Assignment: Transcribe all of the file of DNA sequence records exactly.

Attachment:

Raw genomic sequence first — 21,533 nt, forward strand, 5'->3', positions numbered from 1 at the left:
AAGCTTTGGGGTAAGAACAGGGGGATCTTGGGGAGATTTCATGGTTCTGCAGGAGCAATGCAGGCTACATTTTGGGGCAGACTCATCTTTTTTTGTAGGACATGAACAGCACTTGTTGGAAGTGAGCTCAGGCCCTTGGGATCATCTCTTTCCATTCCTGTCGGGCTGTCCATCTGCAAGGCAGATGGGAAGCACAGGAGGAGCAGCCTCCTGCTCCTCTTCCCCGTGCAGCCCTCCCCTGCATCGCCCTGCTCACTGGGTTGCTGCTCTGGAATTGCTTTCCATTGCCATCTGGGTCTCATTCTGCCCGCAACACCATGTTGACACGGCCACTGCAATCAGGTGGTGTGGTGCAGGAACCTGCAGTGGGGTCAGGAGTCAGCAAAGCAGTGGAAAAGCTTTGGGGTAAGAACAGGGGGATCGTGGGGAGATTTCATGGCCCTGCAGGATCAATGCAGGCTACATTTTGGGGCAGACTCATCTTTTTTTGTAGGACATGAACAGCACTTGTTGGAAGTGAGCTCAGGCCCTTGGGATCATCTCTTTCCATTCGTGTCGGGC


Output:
Raw genomic sequence first — 21,533 nt, forward strand, 5'->3', positions numbered from 1 at the left:
AAGCTTTGGGGTAAGAACAGGGGGATCTTGGGGAGATTTCATGGTTCTGCAGGAGCAATGCAGGCTACATTTTGGGGCAGACTCATCTTTTTTTGTAGGACATGAACAGCACTTGTTGGAAGTGAGCTCAGGCCCTTGGGATCATCTCTTTCCATTCCTGTCGGGCTGTCCATCTGCAAGGCAGATGGGAAGCACAGGAGGAGCAGCCTCCTGCTCCTCTTCCCCGTGCAGCCCTCCCCTGCATCGCCCTGCTCACTGGGTTGCTGCTCTGGAATTGCTTTCCATTGCCATCTGGGTCTCATTCTGCCCGCAACACCATGTTGACACGGCCACTGCAATCAGGTGGTGTGGTGCAGGAACCTGCAGTGGGGTCAGGAGTCAGCAAAGCAGTGGAAAAGCTTTGGGGTAAGAACAGGGGGATCGTGGGGAGATTTCATGGCCCTGCAGGATCAATGCAGGCTACATTTTGGGGCAGACTCATCTTTTTTTGTAGGACATGAACAGCACTTGTTGGAAGTGAGCTCAGGCCCTTGGGATCATCTCTTTCCATTCGTGTCGGGC